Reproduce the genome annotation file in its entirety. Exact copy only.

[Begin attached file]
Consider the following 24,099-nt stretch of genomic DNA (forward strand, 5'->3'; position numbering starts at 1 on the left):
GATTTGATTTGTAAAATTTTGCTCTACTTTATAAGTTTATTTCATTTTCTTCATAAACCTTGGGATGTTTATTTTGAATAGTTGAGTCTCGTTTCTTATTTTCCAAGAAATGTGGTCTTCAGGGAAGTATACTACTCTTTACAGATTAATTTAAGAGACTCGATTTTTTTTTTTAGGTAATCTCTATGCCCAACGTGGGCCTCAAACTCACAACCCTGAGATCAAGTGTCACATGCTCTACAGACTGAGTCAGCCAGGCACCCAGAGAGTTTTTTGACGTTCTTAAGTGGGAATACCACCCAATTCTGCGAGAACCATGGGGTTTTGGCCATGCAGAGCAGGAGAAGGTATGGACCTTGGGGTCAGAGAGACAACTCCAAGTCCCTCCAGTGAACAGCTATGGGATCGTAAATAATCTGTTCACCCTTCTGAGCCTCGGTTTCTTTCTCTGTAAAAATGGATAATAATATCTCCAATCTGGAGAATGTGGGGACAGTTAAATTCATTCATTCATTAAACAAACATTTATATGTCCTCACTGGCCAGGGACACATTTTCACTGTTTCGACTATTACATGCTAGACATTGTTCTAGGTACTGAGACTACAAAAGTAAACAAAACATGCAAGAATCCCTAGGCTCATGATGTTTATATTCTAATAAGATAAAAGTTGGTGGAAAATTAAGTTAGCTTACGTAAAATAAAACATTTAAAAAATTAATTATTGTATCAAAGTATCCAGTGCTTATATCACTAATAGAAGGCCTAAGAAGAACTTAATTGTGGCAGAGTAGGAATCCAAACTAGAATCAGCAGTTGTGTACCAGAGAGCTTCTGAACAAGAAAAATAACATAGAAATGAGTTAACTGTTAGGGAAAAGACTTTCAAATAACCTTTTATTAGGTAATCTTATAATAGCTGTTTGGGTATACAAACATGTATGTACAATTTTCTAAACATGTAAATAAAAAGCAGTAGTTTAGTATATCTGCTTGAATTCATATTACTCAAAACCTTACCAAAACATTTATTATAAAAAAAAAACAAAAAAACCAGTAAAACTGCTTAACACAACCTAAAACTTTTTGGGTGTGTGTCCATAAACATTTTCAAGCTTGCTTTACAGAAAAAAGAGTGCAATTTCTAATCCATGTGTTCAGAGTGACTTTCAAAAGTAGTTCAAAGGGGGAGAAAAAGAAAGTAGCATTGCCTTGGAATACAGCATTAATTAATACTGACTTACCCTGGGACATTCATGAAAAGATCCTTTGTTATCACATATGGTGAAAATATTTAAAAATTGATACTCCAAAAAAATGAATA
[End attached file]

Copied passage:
Consider the following 24,099-nt stretch of genomic DNA (forward strand, 5'->3'; position numbering starts at 1 on the left):
GATTTGATTTGTAAAATTTTGCTCTACTTTATAAGTTTATTTCATTTTCTTCATAAACCTTGGGATGTTTATTTTGAATAGTTGAGTCTCGTTTCTTATTTTCCAAGAAATGTGGTCTTCAGGGAAGTATACTACTCTTTACAGATTAATTTAAGAGACTCGATTTTTTTTTTTAGGTAATCTCTATGCCCAACGTGGGCCTCAAACTCACAACCCTGAGATCAAGTGTCACATGCTCTACAGACTGAGTCAGCCAGGCACCCAGAGAGTTTTTTGACGTTCTTAAGTGGGAATACCACCCAATTCTGCGAGAACCATGGGGTTTTGGCCATGCAGAGCAGGAGAAGGTATGGACCTTGGGGTCAGAGAGACAACTCCAAGTCCCTCCAGTGAACAGCTATGGGATCGTAAATAATCTGTTCACCCTTCTGAGCCTCGGTTTCTTTCTCTGTAAAAATGGATAATAATATCTCCAATCTGGAGAATGTGGGGACAGTTAAATTCATTCATTCATTAAACAAACATTTATATGTCCTCACTGGCCAGGGACACATTTTCACTGTTTCGACTATTACATGCTAGACATTGTTCTAGGTACTGAGACTACAAAAGTAAACAAAACATGCAAGAATCCCTAGGCTCATGATGTTTATATTCTAATAAGATAAAAGTTGGTGGAAAATTAAGTTAGCTTACGTAAAATAAAACATTTAAAAAATTAATTATTGTATCAAAGTATCCAGTGCTTATATCACTAATAGAAGGCCTAAGAAGAACTTAATTGTGGCAGAGTAGGAATCCAAACTAGAATCAGCAGTTGTGTACCAGAGAGCTTCTGAACAAGAAAAATAACATAGAAATGAGTTAACTGTTAGGGAAAAGACTTTCAAATAACCTTTTATTAGGTAATCTTATAATAGCTGTTTGGGTATACAAACATGTATGTACAATTTTCTAAACATGTAAATAAAAAGCAGTAGTTTAGTATATCTGCTTGAATTCATATTACTCAAAACCTTACCAAAACATTTATTATAAAAAAAAAACAAAAAAACCAGTAAAACTGCTTAACACAACCTAAAACTTTTTGGGTGTGTGTCCATAAACATTTTCAAGCTTGCTTTACAGAAAAAAGAGTGCAATTTCTAATCCATGTGTTCAGAGTGACTTTCAAAAGTAGTTCAAAGGGGGAGAAAAAGAAAGTAGCATTGCCTTGGAATACAGCATTAATTAATACTGACTTACCCTGGGACATTCATGAAAAGATCCTTTGTTATCACATATGGTGAAAATATTTAAAAATTGATACTCCAAAAAAATGAATA